In 1877 the discovery of gold on the salmon river in western Idaho also caused the peaceful Nez Perce to go to war. The Nez Perce under Chief Joseph, refused to surrender land guaranteed to them, and instead elected launch a series of vicious attacks. The federal government countered with enough force to defeat them, and drive them from their lands. After a series of conflicts Chief Joseph made for asylum in Canada. He caught by the US army just short of his goal. He surrendered with the poignant statement44 "Hear me, my chiefs. I have fought; but from where the sun now stands, I will fight no more, forever."

Under the Allotment act of 1887 the government started dividing up land among individuals. The department of the interior hoped that by giving 160 acres to the head of each family it would encourage self-sufficiency and pride of ownership. The act divided land that was been previously held in common by the tribe. It also granted citizenship to those willing to give up tribal life for modern ways. Surplus land was given to white settlers. The law provided that the government would hold land in trust for 25 years before giving the land back the Indians. Even today large amounts are still held under government trust.

Wovaoka, a Nevada Paiute, brought the message of hope when he proclaimed in 1889 that an Indian Messiah was coming. This Messiah would recreate the great herds of the medicine dog (buffalo), banish the whites to the land from which they came, and restore all the Indians slain by whites to life. He and his followers started performing the Ghost Dance to summon the Messiah. The Ghost Dance cult spread across the plains. Fearing hostilities with tribes already pacified the government took steps to suppress the spread of the cult. A detachment of the 7th cavalry and 1st artillery captured armed followers of the cult near the post office on Wounded Knee Creek on December 29, 1890. While waiting to surrender to the US forces, an unknown shot started a massacre that left 200 Indians dead. The Indian wars were finally over.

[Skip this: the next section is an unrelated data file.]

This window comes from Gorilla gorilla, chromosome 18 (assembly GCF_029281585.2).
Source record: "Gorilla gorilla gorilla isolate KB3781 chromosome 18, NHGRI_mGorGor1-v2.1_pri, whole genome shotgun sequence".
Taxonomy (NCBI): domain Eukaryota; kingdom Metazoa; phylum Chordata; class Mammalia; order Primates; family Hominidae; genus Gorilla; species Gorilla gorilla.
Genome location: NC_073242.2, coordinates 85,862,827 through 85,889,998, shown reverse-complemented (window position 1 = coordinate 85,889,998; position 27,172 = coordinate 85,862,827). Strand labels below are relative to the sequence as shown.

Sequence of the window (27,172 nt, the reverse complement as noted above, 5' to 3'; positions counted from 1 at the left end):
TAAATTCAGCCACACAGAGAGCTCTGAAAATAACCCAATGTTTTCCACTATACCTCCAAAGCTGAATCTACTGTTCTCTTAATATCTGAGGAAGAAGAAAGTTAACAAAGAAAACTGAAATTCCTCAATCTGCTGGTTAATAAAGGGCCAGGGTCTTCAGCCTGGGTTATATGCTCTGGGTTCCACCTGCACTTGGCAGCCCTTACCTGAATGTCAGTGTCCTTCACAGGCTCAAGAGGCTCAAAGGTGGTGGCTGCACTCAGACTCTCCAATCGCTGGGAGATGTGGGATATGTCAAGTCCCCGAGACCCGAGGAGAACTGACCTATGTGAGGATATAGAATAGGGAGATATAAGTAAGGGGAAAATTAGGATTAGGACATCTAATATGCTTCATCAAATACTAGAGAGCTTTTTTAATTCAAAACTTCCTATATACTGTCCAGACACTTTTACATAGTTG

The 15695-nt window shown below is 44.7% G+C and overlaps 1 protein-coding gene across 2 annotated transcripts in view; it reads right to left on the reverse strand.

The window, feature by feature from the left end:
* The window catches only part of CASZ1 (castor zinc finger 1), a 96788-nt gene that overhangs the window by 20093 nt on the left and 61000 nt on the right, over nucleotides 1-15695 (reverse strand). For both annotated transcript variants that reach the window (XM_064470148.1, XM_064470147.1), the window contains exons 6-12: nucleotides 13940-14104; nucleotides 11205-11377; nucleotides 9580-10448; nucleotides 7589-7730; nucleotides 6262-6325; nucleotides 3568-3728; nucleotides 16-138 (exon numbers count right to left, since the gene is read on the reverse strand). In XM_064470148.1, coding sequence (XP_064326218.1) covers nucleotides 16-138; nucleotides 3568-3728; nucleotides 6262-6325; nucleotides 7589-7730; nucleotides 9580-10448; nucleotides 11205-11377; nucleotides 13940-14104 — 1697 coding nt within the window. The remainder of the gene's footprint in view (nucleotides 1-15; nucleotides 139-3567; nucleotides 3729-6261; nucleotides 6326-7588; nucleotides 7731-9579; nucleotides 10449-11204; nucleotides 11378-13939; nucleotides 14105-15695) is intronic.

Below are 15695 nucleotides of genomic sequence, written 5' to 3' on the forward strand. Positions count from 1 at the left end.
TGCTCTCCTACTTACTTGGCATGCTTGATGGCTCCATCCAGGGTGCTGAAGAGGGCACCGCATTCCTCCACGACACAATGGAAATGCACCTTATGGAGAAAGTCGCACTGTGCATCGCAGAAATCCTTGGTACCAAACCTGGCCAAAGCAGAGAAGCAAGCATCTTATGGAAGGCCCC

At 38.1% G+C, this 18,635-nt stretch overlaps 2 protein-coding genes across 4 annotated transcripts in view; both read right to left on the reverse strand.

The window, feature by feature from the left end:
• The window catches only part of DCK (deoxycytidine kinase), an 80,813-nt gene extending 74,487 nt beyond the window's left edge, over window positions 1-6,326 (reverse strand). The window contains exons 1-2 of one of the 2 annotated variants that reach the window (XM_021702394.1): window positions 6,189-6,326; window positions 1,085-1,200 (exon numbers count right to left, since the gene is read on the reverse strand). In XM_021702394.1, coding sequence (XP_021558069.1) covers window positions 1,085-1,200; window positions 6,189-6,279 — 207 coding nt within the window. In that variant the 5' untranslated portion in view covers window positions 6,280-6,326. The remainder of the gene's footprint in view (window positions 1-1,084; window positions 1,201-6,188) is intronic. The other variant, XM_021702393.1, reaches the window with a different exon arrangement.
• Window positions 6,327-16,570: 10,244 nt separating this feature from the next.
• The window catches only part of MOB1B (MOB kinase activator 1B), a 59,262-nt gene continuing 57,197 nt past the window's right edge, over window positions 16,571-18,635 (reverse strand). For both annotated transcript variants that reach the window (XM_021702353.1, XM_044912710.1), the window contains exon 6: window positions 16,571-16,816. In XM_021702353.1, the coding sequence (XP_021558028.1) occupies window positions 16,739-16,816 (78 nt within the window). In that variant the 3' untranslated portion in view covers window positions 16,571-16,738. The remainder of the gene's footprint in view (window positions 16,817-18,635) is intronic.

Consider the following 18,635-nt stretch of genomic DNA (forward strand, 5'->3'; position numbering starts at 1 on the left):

Although not one member of any tribe had been born anywhere other than the United States for hundreds, if not thousands, of years, it took an official act of congress to make them citizens. In 1901, the dawn of the 20th Century, the Five Civilized Tribes, who numbered over 51,000, became citizens of the united states. The Indian Territory became Oklahoma. Congress refused the name Sequoyah, the name desired by the state's inhabitants. The natives became a political force in that state and in l907 won, from the Court of Claims, 1.1 million dollars as indemnity for the hardship of their removal from their homeland in 1838.